Tuesday’s decision comes as the county’s ongoing battle over its voting system heats up with renewed animus.
In January, the 11th Circuit Court of Appeal overturned U.S. District Judge Timothy Batten’s 2013 order that called for the Fayette to move to district voting because at-large voting violated the Voting Rights Act of 1965. The appeals court sent the case back to the lower court for a trial. A trial date has not been set.
The appeals court noted Batten arrived at his conclusion against the Fayette Board of Commissioners based on court filings and witness statements given in pre-trial deposition testimony. The appeal court ruled Batten should have resolved the case after a trial that included live testimony.
Fayette’s voting rights dispute began in 2011 after a group of black residents and the NAACP sued the county saying at-large voting kept blacks from being able to get elected to the county commission and school board by diluting the black vote. Blacks comprise 20 percent of Fayette’s population.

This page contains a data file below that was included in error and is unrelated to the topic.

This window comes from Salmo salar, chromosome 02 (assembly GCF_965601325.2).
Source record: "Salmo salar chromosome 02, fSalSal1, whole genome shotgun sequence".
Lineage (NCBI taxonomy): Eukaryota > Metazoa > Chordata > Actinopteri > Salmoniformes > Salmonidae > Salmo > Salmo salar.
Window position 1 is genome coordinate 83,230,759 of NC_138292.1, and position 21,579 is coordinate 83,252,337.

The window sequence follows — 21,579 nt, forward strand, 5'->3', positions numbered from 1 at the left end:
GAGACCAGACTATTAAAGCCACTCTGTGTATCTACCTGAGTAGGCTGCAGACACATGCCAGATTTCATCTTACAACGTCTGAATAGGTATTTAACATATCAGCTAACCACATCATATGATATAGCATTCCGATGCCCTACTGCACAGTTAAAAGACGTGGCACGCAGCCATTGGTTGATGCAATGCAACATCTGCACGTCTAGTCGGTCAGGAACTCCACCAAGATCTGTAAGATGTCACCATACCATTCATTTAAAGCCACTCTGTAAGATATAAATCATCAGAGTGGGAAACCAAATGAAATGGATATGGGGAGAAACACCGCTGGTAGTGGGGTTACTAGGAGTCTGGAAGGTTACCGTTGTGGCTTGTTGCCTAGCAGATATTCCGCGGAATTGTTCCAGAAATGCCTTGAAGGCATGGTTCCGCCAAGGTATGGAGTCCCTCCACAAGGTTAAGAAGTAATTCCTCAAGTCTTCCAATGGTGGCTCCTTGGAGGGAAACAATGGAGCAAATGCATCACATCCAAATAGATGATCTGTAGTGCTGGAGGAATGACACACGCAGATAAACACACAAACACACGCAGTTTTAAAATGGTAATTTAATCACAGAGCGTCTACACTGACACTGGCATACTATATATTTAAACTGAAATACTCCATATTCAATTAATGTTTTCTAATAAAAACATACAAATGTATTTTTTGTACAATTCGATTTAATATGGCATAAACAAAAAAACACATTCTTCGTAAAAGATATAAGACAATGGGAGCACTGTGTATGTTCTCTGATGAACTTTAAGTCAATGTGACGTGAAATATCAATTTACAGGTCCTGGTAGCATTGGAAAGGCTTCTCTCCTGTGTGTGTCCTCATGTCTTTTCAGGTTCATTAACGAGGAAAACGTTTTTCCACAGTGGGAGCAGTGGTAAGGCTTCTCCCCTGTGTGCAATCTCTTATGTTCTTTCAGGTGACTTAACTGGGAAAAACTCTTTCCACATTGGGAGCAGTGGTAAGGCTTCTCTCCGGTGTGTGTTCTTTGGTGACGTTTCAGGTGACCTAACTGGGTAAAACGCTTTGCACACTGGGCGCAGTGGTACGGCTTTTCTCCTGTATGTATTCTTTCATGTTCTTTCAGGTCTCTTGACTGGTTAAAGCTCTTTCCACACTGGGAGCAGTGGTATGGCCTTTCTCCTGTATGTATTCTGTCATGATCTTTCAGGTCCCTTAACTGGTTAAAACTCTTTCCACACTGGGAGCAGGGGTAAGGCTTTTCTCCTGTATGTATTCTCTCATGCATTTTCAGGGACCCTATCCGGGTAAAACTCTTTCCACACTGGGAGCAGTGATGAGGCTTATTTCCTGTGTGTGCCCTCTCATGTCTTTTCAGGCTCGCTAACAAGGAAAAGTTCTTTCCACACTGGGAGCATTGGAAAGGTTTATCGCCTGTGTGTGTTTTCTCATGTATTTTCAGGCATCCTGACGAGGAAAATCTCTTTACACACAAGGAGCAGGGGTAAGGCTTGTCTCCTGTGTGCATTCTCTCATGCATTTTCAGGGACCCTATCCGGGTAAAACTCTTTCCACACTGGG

The three-member board of elections made the decision Tuesday after listening to residents on both sides of the issue speak.
The board of elections was bound by local law to use at-large voting when dealing with special elections, county attorney Dennis Davenport told the elections board shortly before it voted. Darryl Hicks, the lone black on the elections board, voted against the measure.
“There was really no choice because there are no options out there right now. The appeals court sent the case back to the lower court for a trial to hear evidence in the case,” Fayette Commission Chairman Charles Oddo told The Atlanta Journal-Constitution.
Neither the lawsuit nor Batten’s 2013 ruling deals with how to handle the replacement of a county official who dies in office. Coston was buried last week after a bout with cancer, six months after taking office.
“We’re now back to where we all started in 2011,” Oddo said.